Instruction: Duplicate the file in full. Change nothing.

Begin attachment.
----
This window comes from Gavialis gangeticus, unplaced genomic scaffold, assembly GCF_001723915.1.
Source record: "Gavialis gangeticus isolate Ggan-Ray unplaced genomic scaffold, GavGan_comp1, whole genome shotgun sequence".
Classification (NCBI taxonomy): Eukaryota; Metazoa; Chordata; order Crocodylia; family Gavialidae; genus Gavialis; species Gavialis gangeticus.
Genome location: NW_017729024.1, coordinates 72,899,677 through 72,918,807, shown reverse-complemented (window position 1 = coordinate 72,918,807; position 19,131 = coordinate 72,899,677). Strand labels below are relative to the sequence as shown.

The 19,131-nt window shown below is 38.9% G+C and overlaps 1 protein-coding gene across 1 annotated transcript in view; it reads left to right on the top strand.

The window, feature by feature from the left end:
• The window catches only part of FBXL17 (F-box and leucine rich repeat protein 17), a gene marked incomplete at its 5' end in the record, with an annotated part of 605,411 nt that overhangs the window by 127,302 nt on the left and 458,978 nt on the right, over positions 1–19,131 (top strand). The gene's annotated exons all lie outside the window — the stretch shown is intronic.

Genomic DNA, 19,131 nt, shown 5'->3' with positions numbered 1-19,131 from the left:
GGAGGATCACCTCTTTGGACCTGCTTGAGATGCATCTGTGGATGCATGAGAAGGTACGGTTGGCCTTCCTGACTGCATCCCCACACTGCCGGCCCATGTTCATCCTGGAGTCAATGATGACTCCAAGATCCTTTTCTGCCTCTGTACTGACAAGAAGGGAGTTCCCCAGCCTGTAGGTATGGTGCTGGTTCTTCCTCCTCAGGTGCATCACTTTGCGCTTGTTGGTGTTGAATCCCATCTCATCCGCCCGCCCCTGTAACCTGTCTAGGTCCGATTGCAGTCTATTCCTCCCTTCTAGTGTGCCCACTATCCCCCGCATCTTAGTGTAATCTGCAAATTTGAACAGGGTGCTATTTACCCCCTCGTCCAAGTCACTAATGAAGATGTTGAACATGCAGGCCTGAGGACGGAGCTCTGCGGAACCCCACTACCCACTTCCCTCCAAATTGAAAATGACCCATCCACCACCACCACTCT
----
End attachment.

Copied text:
This window comes from Gavialis gangeticus, unplaced genomic scaffold, assembly GCF_001723915.1.
Source record: "Gavialis gangeticus isolate Ggan-Ray unplaced genomic scaffold, GavGan_comp1, whole genome shotgun sequence".
Classification (NCBI taxonomy): Eukaryota; Metazoa; Chordata; order Crocodylia; family Gavialidae; genus Gavialis; species Gavialis gangeticus.
Genome location: NW_017729024.1, coordinates 72,899,677 through 72,918,807, shown reverse-complemented (window position 1 = coordinate 72,918,807; position 19,131 = coordinate 72,899,677). Strand labels below are relative to the sequence as shown.

The 19,131-nt window shown below is 38.9% G+C and overlaps 1 protein-coding gene across 1 annotated transcript in view; it reads left to right on the top strand.

The window, feature by feature from the left end:
• The window catches only part of FBXL17 (F-box and leucine rich repeat protein 17), a gene marked incomplete at its 5' end in the record, with an annotated part of 605,411 nt that overhangs the window by 127,302 nt on the left and 458,978 nt on the right, over positions 1–19,131 (top strand). The gene's annotated exons all lie outside the window — the stretch shown is intronic.

Genomic DNA, 19,131 nt, shown 5'->3' with positions numbered 1-19,131 from the left:
GGAGGATCACCTCTTTGGACCTGCTTGAGATGCATCTGTGGATGCATGAGAAGGTACGGTTGGCCTTCCTGACTGCATCCCCACACTGCCGGCCCATGTTCATCCTGGAGTCAATGATGACTCCAAGATCCTTTTCTGCCTCTGTACTGACAAGAAGGGAGTTCCCCAGCCTGTAGGTATGGTGCTGGTTCTTCCTCCTCAGGTGCATCACTTTGCGCTTGTTGGTGTTGAATCCCATCTCATCCGCCCGCCCCTGTAACCTGTCTAGGTCCGATTGCAGTCTATTCCTCCCTTCTAGTGTGCCCACTATCCCCCGCATCTTAGTGTAATCTGCAAATTTGAACAGGGTGCTATTTACCCCCTCGTCCAAGTCACTAATGAAGATGTTGAACATGCAGGCCTGAGGACGGAGCTCTGCGGAACCCCACTACCCACTTCCCTCCAAATTGAAAATGACCCATCCACCACCACCACTCT